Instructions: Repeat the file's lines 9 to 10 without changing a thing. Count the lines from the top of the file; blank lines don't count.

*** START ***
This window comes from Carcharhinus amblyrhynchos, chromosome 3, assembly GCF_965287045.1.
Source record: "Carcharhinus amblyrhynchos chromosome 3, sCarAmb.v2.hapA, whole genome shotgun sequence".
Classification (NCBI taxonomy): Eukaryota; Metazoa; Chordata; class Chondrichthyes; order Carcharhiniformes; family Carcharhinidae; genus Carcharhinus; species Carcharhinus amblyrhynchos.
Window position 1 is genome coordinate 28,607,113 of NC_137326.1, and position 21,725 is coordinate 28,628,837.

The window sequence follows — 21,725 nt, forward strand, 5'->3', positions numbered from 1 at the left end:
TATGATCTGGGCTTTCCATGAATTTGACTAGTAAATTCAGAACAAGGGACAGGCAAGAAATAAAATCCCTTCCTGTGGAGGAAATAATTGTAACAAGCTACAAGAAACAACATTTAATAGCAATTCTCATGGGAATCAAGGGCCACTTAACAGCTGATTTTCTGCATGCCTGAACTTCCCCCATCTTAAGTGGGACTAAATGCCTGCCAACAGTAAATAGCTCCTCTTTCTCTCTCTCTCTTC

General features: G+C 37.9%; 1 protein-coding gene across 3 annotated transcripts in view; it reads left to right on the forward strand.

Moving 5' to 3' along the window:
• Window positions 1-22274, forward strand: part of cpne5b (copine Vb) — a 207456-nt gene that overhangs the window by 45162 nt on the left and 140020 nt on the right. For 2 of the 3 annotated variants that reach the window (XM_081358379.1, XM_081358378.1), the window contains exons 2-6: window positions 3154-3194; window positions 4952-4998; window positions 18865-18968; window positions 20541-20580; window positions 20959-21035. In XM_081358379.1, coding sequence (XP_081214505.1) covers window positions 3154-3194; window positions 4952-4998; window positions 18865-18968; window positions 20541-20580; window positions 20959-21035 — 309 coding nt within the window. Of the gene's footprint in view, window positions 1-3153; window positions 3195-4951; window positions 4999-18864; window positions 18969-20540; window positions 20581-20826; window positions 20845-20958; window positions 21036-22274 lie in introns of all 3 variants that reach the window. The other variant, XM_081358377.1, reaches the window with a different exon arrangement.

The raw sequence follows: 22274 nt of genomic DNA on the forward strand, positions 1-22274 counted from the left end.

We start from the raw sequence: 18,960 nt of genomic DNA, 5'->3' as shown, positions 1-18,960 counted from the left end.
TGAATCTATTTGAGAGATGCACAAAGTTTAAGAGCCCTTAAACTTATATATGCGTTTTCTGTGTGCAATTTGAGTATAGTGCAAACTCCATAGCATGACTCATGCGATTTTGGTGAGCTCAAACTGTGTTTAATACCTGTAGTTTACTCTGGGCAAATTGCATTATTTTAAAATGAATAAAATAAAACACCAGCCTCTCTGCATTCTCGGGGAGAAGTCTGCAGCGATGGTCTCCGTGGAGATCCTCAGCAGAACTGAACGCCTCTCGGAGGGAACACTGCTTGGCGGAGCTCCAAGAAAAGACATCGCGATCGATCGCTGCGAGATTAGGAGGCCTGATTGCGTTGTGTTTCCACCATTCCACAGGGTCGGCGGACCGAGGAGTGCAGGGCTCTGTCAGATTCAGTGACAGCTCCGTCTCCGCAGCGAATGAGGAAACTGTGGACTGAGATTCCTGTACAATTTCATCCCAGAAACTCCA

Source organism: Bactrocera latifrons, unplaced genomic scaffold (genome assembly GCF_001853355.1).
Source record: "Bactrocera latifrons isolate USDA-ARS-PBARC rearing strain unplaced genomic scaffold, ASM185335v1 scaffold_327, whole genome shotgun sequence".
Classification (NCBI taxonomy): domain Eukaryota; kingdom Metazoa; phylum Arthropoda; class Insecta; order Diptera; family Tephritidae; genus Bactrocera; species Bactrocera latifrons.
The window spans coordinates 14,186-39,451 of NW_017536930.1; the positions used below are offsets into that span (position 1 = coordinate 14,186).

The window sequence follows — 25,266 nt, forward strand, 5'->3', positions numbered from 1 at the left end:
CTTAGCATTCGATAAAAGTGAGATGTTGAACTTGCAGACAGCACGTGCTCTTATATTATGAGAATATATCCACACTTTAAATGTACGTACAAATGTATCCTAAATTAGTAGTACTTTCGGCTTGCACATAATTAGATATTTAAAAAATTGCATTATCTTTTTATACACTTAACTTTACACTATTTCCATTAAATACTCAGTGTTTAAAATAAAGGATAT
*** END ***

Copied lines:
• Window positions 1-22274, forward strand: part of cpne5b (copine Vb) — a 207456-nt gene that overhangs the window by 45162 nt on the left and 140020 nt on the right. For 2 of the 3 annotated variants that reach the window (XM_081358379.1, XM_081358378.1), the window contains exons 2-6: window positions 3154-3194; window positions 4952-4998; window positions 18865-18968; window positions 20541-20580; window positions 20959-21035. In XM_081358379.1, coding sequence (XP_081214505.1) covers window positions 3154-3194; window positions 4952-4998; window positions 18865-18968; window positions 20541-20580; window positions 20959-21035 — 309 coding nt within the window. Of the gene's footprint in view, window positions 1-3153; window positions 3195-4951; window positions 4999-18864; window positions 18969-20540; window positions 20581-20826; window positions 20845-20958; window positions 21036-22274 lie in introns of all 3 variants that reach the window. The other variant, XM_081358377.1, reaches the window with a different exon arrangement.

The raw sequence follows: 22274 nt of genomic DNA on the forward strand, positions 1-22274 counted from the left end.